Aspi Kootar is a loving husband and father of two. On March 8th 1995 Aspi suffered a serious head injury in a motor vehicle accident that changed his life forever. In this video Aspi shares his story of recovery and explains how McLeish Orlando helped him and his family rebuild their lives after a critical injury. Continue reading
Over the past 4 years, our firm has written about many interesting blog topics such as spinal cord injuries, traumatic brain injuries, cycling and automobile insurance changes to name a few. If you missed any of our blogs here are some good ones that you should read:
5 Blogs to Read from the Fine Print:
- Insurance Company Terminates Benefits After Seeing Facebook Posts
- Ontario Auto Insurance Changes effective September 1, 2010
- June is Brain Injury Awareness Month
- [SERIES] Brain Injury Series Part 1: Anatomy of the Brain
- [SERIES] New Lawyer Practice Series Part 1: Plaintiff’s Personal Injury Law
For more information contact:
McLeish Orlando LLP at 416.366.3311 or visit us online at www.mcleishorlando.com
While many Ontarians look forward to Victoria Day weekend as an official summer kick-off, it is also the beginning of trauma season; the time when getting to and from the cottage can be a killer, Toronto critical injury lawyer Dale Orlando writes on Huffington Post.
“The Ontario Ministry of Transportation’s latest statistics show that in 2010, seven people died and more than 300 were hurt in over 1,300 collisions on Ontario roads on the Victoria Day long weekend,” the article says.
“A check with the City of Toronto’s traffic safety unit confirms that in Toronto alone, more than 130 people were hurt in over 400 collisions on this holiday weekend last year.”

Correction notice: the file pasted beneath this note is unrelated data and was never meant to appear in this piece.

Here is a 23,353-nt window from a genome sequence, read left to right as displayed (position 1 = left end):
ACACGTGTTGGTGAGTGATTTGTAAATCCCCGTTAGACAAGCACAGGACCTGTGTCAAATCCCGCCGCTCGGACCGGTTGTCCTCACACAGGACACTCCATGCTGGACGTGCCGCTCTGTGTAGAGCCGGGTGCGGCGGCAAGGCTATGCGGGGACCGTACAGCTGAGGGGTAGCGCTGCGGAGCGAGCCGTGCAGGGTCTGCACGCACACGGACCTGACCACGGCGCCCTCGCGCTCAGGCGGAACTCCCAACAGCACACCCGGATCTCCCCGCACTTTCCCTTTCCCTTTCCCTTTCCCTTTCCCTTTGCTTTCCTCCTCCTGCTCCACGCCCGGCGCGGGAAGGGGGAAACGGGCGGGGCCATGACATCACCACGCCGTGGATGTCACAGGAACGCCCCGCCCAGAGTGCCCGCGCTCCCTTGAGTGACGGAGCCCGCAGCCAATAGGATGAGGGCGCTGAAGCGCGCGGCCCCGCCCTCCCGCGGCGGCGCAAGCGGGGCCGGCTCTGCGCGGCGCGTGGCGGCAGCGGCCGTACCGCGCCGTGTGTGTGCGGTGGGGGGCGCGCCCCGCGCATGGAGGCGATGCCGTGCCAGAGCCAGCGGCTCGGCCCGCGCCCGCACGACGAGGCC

“If you can avoid the rush-hour cottage country drive, do so; you won’t be sharing the road with those who, no matter how many aggressive lane changes they make, will only arrive about 15 minutes ahead of everyone else who is keeping their cool,” he writes.
“And it may seem obvious, but step away from the cellphone. Put it in your briefcase or trunk and out of your hands so you won’t be tempted to check just one last email.”
When it comes to boating safety, take extra caution on the first time out, advises Orlando.
“Wear a life jacket, and while it’s obvious, leave the alcohol on the dock because it’s just as dangerous as drinking and driving,” he says.
Double Deductibles: Martin v. Fleming
Finally, in a brief endorsement released late in 2012, the Ontario Court of Appeal confirmed in Martin v. Fleming that where a plaintiff has been involved in two accident and the actions are tried together to facilitate global assessment of damages, plaintiff is subject to one deductible for each claim. The Court adopted the following reasons of the motion judge:
In my opinion, the application of individual deductibles to each accident or action is consistent both with the wording of the legislative provision, when read in the context of the legislation as a whole, and the approach taken in other decisions.
The plain meaning of s. 267.5(7) is that the court determines the amount of general damages in an action by first determining the general damages in that action and then reducing that amount by the amount of the statutory deductible.
Global assessment is a methodology for determining damages where damages from multiple accidents overlap. Even where the court undertakes a global assessment, it must still determine the amount of general damages attributable to each action. It is in keeping with the wording of the provision and the scheme as a whole that, once the court has allocated the general damages for the individual action, it then reduces that amount by the amount of the statutory deductible.